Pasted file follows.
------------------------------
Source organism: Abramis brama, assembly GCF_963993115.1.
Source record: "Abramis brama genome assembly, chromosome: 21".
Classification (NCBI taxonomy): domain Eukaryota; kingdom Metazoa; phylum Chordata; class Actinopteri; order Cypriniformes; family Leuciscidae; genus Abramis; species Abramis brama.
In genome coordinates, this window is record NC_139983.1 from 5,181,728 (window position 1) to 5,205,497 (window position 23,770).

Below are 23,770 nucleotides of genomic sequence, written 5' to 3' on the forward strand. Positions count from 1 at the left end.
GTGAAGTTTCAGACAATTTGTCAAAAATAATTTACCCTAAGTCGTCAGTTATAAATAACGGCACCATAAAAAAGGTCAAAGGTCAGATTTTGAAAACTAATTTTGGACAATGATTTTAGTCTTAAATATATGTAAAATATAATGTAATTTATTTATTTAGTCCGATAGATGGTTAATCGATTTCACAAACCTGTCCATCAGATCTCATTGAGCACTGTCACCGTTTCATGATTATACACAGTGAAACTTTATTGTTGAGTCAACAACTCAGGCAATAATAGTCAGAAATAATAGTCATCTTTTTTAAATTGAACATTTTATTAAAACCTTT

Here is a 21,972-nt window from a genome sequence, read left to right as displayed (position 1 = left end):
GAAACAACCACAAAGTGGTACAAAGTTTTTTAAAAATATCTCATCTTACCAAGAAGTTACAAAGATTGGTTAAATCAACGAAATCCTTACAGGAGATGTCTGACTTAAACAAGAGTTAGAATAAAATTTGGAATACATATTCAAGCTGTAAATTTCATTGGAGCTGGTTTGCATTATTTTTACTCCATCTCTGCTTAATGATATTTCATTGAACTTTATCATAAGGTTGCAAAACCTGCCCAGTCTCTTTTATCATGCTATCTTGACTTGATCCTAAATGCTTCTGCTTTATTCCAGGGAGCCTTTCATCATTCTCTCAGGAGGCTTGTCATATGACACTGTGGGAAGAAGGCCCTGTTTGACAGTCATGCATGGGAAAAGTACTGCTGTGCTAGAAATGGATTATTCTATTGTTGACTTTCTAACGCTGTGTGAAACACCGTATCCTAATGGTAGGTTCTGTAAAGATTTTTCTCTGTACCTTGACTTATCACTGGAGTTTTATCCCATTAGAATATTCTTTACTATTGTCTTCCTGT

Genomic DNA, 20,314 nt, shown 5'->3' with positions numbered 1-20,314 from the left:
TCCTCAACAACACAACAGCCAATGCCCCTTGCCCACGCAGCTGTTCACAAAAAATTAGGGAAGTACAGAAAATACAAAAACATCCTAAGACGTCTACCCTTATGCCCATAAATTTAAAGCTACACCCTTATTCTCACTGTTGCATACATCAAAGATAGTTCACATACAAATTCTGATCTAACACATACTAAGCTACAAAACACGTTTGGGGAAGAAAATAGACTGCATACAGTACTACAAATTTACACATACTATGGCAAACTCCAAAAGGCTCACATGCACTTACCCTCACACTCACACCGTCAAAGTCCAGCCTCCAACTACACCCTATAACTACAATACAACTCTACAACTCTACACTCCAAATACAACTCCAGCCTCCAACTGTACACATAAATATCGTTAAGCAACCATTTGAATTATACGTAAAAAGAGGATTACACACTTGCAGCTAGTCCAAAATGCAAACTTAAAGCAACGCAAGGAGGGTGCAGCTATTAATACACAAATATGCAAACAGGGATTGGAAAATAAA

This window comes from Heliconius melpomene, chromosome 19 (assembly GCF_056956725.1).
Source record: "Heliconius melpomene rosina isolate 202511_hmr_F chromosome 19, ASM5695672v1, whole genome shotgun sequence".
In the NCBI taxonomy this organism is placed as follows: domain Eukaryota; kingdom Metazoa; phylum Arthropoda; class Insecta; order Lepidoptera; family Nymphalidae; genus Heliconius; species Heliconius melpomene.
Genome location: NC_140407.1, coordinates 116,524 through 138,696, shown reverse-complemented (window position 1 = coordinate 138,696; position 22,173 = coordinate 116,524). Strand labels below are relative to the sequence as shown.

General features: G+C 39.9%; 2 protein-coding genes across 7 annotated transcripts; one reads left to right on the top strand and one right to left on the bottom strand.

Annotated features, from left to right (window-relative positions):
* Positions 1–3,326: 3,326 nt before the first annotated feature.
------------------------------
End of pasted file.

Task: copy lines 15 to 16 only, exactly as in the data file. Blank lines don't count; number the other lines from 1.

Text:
General features: G+C 39.9%; 2 protein-coding genes across 7 annotated transcripts; one reads left to right on the top strand and one right to left on the bottom strand.

Annotated features, from left to right (window-relative positions):